CIRPA Response to Federal Budget Cuts to Cultural Programs
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Toronto, ON (August 9, 2008) On Friday, August 8th, the Federal government announced cuts to two significant programs that support cultural exports: the ProMart (Arts Promotion) program administered by DFAIT and the Trade Routes Program run by the Department of Canadian Heritage. Both of these programs supported Canadian musicians and music export companies and organizations.
For the Canadian music industry particularly, these cuts cannot come at a worse time. Canadian music companies are facing substantial losses of revenue due to unpaid and unauthorized downloading of their products. Since 1999, income from the sale of recorded music has been halved. Canadian illegal downloading leads the world. As a result, Canadian musicians are leaving the business, and their incomes are at, on average, poverty levels, according to a recent study by Dr. Douglas Hyatt of the Rotman School of Business at the University of Toronto. The cultural investments made by multiple levels of government and the private sector in our business are at serious risk.
More and more, Canadian musicians and music companies are depending on export revenues through sales and live performances to survive. Direct access to foreign markets is critical to stimulate new sales outside of Canada. Last year, the Canadian Independent Record Production Association successfully lead 21 companies to Japan on a single trip that resulted in 1.4 million dollars in export business immediately for Canadian firms. This is money that will be reinvested in developing new young talent in Canada. We need to make more of these ventures abroad, into new markets like China, South Asia and India. Funding for that trip was provided by two levels of government, and logistical support provided by the Canadian Embassy.
Overall, the Conference Board estimates that the cultural sector is valued at over $40 billion annually. Much of the revenue from our cultural production comes from offshore sales. This trend will continue as Canadian firms venture further into the global marketplace. Clearly, as the manufacturing sector declines, the cultural industries represent a good investment for the future and deserve public support – as much as any other industry.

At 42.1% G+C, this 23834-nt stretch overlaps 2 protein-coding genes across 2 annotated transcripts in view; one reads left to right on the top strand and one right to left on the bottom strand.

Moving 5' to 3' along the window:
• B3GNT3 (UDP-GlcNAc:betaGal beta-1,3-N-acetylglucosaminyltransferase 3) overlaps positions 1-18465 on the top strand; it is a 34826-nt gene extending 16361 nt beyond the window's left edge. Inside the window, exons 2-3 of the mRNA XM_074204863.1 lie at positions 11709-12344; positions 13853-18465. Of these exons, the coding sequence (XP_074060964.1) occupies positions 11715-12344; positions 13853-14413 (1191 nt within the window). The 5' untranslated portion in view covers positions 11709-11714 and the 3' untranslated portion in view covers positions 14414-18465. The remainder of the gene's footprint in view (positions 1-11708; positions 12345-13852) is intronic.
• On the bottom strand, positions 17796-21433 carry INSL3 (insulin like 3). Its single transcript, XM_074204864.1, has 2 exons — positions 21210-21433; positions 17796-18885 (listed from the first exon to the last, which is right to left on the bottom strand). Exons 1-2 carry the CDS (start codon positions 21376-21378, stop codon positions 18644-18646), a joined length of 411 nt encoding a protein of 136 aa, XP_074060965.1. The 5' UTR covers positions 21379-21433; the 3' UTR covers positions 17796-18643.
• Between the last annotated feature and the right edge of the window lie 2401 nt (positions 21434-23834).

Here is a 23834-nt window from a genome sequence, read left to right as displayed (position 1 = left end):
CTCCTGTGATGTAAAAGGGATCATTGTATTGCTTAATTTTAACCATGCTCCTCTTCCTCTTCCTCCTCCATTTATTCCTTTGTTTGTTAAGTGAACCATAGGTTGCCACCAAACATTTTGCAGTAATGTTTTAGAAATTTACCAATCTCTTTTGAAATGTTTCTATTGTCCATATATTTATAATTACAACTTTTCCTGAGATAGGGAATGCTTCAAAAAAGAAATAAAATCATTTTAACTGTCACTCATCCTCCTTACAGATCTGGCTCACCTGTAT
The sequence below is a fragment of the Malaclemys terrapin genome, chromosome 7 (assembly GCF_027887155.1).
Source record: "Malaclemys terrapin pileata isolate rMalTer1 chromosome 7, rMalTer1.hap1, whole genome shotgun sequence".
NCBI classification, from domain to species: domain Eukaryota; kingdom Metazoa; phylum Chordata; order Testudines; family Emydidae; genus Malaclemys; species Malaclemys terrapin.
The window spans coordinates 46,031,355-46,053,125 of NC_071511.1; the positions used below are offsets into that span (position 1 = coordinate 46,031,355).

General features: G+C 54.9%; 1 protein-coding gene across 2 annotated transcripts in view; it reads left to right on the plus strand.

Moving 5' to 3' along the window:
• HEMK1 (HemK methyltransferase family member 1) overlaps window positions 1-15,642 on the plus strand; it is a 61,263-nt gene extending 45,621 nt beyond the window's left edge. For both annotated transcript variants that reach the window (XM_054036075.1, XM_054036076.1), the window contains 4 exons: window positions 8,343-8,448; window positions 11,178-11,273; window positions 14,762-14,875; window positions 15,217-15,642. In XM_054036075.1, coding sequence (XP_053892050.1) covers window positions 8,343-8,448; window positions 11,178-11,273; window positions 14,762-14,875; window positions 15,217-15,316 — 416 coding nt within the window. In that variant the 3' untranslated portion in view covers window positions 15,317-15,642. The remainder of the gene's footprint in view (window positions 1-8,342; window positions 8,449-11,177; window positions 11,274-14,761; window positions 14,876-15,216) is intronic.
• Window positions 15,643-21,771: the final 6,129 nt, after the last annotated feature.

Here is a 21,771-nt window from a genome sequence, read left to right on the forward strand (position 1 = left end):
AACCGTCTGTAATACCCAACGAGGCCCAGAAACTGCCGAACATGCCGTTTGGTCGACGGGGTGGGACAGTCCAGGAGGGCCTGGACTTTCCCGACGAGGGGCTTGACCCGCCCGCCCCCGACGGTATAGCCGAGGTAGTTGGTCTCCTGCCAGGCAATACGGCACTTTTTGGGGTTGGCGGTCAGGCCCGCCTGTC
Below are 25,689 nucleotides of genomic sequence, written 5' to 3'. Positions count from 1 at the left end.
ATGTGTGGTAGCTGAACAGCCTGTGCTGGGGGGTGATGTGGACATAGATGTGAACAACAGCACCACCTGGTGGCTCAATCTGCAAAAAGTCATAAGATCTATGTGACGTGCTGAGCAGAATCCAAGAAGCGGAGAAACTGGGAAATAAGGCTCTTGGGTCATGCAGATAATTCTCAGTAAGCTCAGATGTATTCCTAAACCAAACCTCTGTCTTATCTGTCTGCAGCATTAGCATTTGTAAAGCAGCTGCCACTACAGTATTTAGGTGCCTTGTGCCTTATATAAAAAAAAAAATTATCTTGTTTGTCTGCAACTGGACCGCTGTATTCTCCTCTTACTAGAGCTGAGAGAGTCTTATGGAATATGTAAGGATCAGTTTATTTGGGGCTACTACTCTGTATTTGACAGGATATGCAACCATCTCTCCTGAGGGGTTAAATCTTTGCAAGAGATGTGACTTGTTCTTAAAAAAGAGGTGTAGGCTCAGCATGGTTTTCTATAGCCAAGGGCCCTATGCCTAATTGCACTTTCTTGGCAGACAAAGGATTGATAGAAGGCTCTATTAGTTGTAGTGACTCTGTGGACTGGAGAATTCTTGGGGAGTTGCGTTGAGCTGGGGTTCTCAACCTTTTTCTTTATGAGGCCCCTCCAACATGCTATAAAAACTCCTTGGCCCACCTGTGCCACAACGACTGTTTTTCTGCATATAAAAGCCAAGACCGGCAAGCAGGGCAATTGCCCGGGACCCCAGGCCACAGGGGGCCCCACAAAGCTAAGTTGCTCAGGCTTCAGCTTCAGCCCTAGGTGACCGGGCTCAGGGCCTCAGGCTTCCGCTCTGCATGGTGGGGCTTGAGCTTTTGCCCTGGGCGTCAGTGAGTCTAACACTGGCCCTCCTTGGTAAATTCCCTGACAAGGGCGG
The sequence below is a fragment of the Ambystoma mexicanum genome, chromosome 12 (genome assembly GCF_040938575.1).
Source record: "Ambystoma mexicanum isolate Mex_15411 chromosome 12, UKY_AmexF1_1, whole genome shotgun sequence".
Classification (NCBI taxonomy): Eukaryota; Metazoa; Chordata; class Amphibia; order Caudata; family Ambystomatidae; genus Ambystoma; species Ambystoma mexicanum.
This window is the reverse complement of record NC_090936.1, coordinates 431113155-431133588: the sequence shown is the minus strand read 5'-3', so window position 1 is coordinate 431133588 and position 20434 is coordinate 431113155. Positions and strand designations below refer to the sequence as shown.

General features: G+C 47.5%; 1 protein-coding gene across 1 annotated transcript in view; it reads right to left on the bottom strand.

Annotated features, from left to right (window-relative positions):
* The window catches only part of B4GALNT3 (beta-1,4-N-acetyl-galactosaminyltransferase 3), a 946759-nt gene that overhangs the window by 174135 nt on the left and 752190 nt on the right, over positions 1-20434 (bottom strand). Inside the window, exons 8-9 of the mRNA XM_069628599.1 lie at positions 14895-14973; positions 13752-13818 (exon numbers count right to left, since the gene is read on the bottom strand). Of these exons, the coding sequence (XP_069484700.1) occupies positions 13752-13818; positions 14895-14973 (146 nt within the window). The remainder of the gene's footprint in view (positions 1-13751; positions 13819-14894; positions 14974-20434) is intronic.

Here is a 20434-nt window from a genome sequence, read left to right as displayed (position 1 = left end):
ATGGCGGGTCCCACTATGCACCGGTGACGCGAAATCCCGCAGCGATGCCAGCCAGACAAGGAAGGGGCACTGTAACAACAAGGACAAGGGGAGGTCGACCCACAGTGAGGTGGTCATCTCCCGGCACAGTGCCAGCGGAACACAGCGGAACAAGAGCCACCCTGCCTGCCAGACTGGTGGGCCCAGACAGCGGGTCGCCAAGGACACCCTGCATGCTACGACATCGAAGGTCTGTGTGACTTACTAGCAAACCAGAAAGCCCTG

Given this, some might say that the Federal Government’s cutting funds that assist our companies in accessing foreign markets is nothing more than a cynical political move designed to appease their core supporters on the eve of what may be an election. And the “pre-announcement” talking points apparently leaked to and published by the National Post on Friday, August 8th were insulting at best, and at worst, slandered some very accomplished Canadians. Of course, we still don’t know who the authors are. The morally censorious remarks directed at Canadian bands are inappropriate and offensive to those who believe that government should never use public funds to censor the arts. And in response to the National Post Editorial on Saturday, we should add that Mr. Alexander Mair’s trip to Helsinki was at the invitation of the Embassy in Finland and the cost was only partially funded by the Government, the remainder was at his own expense.
What is equally problematic here is that the recipients of these grants, be they Inuit carvers or Toronto rockers are being demonized for applying to, and receiving support, from a program developed, sanctioned and administered by the Government of Canada. There was nothing underhanded or surreptitious in this. If the program was ill-conceived or poorly run, why not say so? Obviously it is easier to ridicule the recipients, rather than discuss the real issues.
Finally, the Government of Canada recently introduced new legislation to amend the copyright act to give our cultural industries the tools necessary to meet the challenge of an increasingly globalized cultural economy. A few weeks later, they cut the very programs that abet access to these same markets. In this case, politics trumps policy.
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